Any Navy CRNA's out there?
- 0Oct 5, '01 by nilepocWould it in your opinion be better to lt the Navy pay for CRNA school, or would you say it is better to just take the loans?
- 0Jul 8, '06 by jacyRNHey,
I am a 1/C MIDN on my nursing cruise out here in San Diego at Balboa Hospital. I am looking into CRNA with the navy and have been asking a bunch of questions. It comes right on down to this: are you prepared to deploy often and for long periods of time while you are paying back your schooling? It is a 4.5 year pay back, and you'll probably be deployed at least twice, definitely once. CRNAs are NEEEEEDED in the Navy very badly so they go out more often and longer than most.
Right now, the Navy is trying to increase depolyment time to a year. Year home, Year away, Year home, Year away, half a year home...
If you're okay with that, then the Navy is a good deal. You'll be trained well and see first hand the lives you are saving. Good Luck with your decision. I'm still working on mine.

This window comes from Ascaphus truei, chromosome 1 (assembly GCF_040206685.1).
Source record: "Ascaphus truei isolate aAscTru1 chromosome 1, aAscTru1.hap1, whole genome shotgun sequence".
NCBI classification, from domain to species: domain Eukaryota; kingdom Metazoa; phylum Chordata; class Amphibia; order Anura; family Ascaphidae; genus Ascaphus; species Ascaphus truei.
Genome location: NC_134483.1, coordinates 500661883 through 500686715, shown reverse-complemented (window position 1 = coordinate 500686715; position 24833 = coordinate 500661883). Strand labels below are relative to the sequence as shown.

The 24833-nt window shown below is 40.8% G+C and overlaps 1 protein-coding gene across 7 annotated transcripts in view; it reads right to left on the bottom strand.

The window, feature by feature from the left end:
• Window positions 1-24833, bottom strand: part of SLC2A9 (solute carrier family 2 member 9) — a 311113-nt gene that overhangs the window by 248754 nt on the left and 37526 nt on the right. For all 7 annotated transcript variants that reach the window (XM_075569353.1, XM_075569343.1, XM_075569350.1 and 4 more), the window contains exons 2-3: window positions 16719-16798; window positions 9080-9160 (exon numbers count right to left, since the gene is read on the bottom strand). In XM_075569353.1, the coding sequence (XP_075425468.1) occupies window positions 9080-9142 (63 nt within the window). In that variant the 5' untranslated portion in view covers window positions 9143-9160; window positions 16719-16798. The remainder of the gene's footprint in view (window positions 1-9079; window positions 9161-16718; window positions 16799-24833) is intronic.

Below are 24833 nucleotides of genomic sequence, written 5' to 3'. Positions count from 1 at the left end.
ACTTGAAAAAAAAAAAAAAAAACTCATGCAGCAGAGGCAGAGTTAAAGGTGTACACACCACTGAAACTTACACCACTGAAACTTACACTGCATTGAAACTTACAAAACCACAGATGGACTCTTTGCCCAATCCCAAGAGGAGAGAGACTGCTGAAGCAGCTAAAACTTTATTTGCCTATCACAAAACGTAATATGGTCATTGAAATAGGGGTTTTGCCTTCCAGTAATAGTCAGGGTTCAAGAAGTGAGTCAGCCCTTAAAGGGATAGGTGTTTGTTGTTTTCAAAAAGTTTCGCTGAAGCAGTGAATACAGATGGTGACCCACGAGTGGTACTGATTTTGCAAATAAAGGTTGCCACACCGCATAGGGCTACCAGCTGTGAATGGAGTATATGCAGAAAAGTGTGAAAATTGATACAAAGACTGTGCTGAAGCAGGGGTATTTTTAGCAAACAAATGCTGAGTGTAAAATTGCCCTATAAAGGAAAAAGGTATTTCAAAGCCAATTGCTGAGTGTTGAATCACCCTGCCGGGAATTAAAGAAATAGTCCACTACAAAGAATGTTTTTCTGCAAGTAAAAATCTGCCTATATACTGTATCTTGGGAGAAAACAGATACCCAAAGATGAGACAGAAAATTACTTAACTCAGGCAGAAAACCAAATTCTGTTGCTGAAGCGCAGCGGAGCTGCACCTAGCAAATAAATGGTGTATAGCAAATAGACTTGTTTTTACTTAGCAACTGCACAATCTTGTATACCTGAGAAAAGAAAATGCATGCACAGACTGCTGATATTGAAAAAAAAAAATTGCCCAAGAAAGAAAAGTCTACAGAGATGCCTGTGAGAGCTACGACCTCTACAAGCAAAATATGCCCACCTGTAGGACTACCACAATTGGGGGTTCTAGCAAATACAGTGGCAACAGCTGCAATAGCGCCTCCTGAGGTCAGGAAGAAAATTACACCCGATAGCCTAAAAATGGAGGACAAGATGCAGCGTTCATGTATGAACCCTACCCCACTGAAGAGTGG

- 0Dec 6, '06 by SRNA-HalothaneI know this thread is old but for anyone out there wondering: jacyRN is right about deployments. I am currently in the Navy Nurse corp and on my way out next July. The Navy has a great program but THEY OWN YOU while you are in school and after school is done. Also you dont get your bonus until your payback is completed (7 years) Just like jacyRN if you are willing to be deployed constantly, especially this day and age, then do it. Your clinical starts 5am in the morning and you dont go home until your room is done. That maybe 4pm or 11pm.... then you have to go home and prepare for the next case. I on the other hand chose freedom and a civilian program. But in my case I still have the government paying for my school...YEAH GI BILL! I know CRNA programs are intense but not as intense as the Navy program. Another thing to think about: You can't just join the Navy and apply. You have to be stationed at a hospital etc.. and do a 3 year tour and in the last year apply and only in that last year. If you don't get in you can extend for another year and apply again. NOW if you dont get in a second time then you HAVE to do another tour of two to three years at another duty station before you can apply again. Unlike civilian programs you can apply as much as you want. Now the army is real desperate and are taking anyone. A couple of my shipmates switched from blue to green and went straight into the CRNA program. Also you get your bonus as soon as you pass the boards and it is way bigger then the navy bonus. The big thing is deployments and no matter want branch of service you join YOU WILL BE DEPLOYED TO THE DESERT! Trust me in my short 4 year naval carrier I have been deployed 4 times and I am tired of being shot at. So to make a long story short, take the loans and you will be happier person in the long run.Last edit by SRNA-Halothane on Dec 13, '06